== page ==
What is ANWR’s Economic Potential?

What is ANWR’s Economic Potential?

April 30, 2019

Much has been made about the status of potential lease sales later this year for lands in Alaska’s Arctic National Wildlife Refuge.  The Department of Interior’s Bureau of Land Management held public hearings earlier this year on their draft environmental impact statement (DEIS), with a goal to hold the first lease sales late in 2019 or early 2020.

With environmental extremists across the US demanding ANWR development be put on hold, due to their belief that extracting oil and gas from the refuge would harm the Porcupine Caribou herd, it might be a good time to review what development in ANWR could mean for the US and Alaska economies.

A December 2017 article in the Anchorage Daily News quoted US Senator Lisa Murkowski, who spoke about the royalty split between state and federal government, noting:

“Murkowski, chair of the Senate Energy and Natural Resources Committee, said the refuge’s primary value to the federal treasury won’t come from lease sales. Instead, royalties are critical, she said. If Murkowski’s measure is approved, and all the economic oil is produced, the 16.67 percent royalty rate would bring in about $100 billion for the state and federal government to split, at today’s prices.”

Then-Commissioner of Alaska’s Department of Natural Resources, Andy Mack, also noted the economic potential for lease sales, as well as ongoing royalties.

“Andy Mack, Alaska Natural Resources commissioner, said earlier lease sales of wide-open lands have been tremendous in Alaska. The 2008 Chukchi Sea sale in federal waters generated $2.7 billion in high bids. The 1969 Prudhoe Bay lease sale generated $900 million. One relatively small field in ANWR producing 100,000 barrels daily could earn Alaska close to $200 million in annual royalties, at today’s prices, he said. State and local taxes would add more money.”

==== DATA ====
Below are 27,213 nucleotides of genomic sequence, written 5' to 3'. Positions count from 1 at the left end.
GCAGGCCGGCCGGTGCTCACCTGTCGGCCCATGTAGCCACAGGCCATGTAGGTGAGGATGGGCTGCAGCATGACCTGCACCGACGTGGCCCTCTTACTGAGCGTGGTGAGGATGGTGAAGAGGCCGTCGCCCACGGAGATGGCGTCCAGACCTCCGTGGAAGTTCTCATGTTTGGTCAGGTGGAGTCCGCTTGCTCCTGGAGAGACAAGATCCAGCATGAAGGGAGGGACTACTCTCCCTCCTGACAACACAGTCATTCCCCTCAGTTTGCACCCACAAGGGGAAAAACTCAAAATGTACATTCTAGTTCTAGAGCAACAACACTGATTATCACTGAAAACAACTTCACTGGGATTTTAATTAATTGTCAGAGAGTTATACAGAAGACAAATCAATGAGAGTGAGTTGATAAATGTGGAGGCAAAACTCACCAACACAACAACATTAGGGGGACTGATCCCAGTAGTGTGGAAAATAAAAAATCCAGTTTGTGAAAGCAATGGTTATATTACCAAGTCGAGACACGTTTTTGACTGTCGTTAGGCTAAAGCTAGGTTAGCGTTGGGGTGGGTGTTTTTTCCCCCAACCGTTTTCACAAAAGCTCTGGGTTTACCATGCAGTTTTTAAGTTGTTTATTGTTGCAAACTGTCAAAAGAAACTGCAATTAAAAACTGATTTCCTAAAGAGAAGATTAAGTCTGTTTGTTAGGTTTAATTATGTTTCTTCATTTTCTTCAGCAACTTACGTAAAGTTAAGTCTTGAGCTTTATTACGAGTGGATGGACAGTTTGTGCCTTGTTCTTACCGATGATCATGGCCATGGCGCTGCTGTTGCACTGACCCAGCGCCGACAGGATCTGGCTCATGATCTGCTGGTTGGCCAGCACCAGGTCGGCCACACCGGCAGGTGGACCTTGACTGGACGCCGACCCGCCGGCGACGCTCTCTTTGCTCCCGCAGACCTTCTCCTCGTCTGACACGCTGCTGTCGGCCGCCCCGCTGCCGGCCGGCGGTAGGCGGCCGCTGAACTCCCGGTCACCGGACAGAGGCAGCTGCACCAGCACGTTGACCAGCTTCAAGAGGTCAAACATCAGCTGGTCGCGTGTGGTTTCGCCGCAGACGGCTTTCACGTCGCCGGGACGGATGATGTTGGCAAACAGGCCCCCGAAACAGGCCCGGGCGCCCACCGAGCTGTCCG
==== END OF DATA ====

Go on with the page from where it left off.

In addition to ongoing revenues, Alaska’s Resource Development Council reports that Alaska Outer Continental Shelf (OCS) and ANWR development could bring nearly 55,000 annual jobs to Alaska, and Arctic Power notes that “[d]evelopment of oil reserves in the Coastal Plain of the Arctic National Wildlife Refuge could create as many as 736,000 new domestic US jobs, according to an economic analysis by Wharton Econometrics Forecasting Associates.”

Power The Future continues to back efforts to open ANWR to responsible development. The job numbers alone should be more than enough to warrant development – it could revitalize Alaska and position its economy for the future. We call on the environmental extremists who are fighting the project to stop, as the Arctic National Wildlife Refuge is a key part to continued American energy dominance and oil independence.